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If I type out, in my notes, a series of transformations, I often like to convert the very last step to a Framed equation:

enter image description here

I'm currently doing this by:

  1. selecting the last expression,
  2. copying it,
  3. pasting it in a new field,
  4. adding Framed[ … ] and evaluating,
  5. copying the result,
  6. pasting it back in the original field.

Is there a hotkey or quick way for me to apply a transformation to a selection, replacing it with the result? (Or something like that.)

Thanks!

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  • $\begingroup$ Ctrl+Shift+Enter is the keyboard shortcut for "evaluate in place", which you press after highlighting an expression; this should ease your task. $\endgroup$ – J. M. is away Sep 6 '17 at 16:13
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Ctrl+Shift+Enter is the keyboard shortcut for "evaluate in place", which you press after highlighting an expression; this should ease your task. – J. M.♦ 2 mins ago

enter image description here

Notice I used Defer, it holds its arguments and is stripped when boxes are created. Exactly what we need keep e.g. 1 + 1 in this form.

Related:

How can I change mouse hover behavior for hyperlinks in a notebook?

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  • 1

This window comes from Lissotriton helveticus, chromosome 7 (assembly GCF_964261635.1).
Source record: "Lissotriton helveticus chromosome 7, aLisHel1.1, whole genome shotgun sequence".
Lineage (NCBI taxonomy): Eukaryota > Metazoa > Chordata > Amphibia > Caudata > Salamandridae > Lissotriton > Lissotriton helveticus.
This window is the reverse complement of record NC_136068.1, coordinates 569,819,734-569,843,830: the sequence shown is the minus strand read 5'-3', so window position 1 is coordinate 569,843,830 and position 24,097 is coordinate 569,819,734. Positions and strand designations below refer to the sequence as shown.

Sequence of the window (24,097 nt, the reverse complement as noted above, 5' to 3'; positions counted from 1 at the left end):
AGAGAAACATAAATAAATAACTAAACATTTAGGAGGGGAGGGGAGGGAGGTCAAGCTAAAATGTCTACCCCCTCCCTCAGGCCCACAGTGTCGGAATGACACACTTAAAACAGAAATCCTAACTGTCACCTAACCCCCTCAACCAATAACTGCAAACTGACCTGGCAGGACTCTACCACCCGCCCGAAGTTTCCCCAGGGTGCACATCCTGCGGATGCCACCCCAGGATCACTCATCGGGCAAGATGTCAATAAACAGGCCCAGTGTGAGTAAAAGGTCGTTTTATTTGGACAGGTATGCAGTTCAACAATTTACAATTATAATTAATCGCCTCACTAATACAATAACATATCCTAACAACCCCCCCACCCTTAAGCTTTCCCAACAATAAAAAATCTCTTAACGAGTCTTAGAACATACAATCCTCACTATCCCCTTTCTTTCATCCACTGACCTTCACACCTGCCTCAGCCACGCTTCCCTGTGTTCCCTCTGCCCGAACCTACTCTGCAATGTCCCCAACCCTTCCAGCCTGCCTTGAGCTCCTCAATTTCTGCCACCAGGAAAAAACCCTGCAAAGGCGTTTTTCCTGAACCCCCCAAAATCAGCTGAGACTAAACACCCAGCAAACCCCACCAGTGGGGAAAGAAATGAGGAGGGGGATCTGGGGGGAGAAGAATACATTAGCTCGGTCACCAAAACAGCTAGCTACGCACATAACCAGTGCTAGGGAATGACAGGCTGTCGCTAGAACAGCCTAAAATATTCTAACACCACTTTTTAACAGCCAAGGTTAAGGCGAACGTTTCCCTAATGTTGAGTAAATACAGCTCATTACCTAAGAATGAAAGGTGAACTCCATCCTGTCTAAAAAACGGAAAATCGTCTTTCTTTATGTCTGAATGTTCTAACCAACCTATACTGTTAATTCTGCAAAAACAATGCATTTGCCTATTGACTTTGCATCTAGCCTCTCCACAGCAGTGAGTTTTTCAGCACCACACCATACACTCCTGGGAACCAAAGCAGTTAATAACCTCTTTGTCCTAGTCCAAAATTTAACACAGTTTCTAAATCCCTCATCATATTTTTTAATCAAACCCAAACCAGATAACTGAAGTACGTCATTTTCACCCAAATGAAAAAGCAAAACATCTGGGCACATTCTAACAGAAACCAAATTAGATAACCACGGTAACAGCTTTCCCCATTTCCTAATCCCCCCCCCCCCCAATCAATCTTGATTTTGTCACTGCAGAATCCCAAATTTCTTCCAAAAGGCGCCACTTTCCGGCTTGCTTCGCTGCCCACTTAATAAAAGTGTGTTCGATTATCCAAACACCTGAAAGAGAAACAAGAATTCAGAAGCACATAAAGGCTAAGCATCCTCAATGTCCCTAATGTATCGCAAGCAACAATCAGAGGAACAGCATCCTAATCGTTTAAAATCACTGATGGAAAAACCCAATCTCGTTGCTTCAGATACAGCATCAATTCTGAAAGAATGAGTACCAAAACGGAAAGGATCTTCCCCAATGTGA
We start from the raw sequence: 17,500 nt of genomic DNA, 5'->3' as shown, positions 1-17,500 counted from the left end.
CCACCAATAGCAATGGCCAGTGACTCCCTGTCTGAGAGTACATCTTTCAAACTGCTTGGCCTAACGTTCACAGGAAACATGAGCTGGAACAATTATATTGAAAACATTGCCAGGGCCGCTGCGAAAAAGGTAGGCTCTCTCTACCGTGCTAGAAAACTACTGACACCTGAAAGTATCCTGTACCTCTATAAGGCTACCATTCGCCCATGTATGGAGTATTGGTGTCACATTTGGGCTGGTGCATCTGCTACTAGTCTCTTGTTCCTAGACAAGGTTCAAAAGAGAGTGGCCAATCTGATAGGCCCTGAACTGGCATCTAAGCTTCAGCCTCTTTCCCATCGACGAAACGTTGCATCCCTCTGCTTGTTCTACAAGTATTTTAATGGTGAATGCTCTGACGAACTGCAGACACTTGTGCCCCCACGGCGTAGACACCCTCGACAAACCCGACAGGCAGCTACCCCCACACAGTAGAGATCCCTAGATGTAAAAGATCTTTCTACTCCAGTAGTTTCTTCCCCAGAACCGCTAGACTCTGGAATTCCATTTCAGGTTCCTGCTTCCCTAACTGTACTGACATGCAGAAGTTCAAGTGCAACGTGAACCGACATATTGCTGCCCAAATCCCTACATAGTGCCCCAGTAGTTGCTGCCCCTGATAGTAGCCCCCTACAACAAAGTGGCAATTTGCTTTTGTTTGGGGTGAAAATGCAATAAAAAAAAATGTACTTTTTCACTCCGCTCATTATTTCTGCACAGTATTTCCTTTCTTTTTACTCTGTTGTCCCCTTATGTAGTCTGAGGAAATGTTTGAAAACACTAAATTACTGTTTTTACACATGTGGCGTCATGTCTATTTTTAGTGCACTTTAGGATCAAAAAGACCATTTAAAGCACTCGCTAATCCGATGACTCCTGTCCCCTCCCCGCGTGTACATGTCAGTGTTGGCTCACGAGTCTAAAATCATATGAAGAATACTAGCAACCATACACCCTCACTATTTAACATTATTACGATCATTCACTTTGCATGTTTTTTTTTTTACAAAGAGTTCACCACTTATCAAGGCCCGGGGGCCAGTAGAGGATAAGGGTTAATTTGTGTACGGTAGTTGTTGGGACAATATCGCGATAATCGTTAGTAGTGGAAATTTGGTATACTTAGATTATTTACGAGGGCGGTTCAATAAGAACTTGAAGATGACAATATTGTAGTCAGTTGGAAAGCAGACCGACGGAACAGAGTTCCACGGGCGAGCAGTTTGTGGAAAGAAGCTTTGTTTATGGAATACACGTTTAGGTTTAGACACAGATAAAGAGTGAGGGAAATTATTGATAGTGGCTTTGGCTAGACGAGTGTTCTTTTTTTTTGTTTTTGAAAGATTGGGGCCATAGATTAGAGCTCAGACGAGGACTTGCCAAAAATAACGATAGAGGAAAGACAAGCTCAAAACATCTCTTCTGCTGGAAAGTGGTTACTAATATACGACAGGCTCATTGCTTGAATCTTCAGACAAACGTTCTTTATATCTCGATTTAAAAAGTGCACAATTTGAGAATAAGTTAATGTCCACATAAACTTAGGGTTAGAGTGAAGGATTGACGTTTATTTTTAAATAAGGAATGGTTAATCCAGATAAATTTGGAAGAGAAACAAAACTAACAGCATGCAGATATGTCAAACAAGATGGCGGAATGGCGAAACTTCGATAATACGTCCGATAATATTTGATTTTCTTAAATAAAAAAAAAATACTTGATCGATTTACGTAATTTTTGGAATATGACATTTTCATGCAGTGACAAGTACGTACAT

$\begingroup$ Didn't have a computer, so thanks for following through! $\endgroup$ – J. M. is away Sep 6 '17 at 16:20
  • $\begingroup$ This is excellent, especially with the .gif! Truly concise, helpful answer. <3 $\endgroup$ – ELLIOTTCABLE Sep 9 '17 at 18:03
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You could also use InputAliases. For example:

CurrentValue[EvaluationNotebook[], InputAliases] = {
    "fr" -> FrameBox[
        "\[SelectionPlaceholder]",
        BaselinePosition->Baseline,
        Background->LightGray
    ],
    ParentList
};

Here is a short animation using the alias:

enter image description here

Addendum

The nice thing about this approach compared to the accepted answer is that the added frame is transparent to the evaluation process. Here's an animation comparing the two approaches:

enter image description here

Explanation

One further comment. The difference between the two cases is that the evaluate in place approach used Framed, which by default has the option StripOnInput->False. Using:

10 == Framed[Defer[11-1], StripOnInput->True]

would produce a wrapper that is transparent to evaluation

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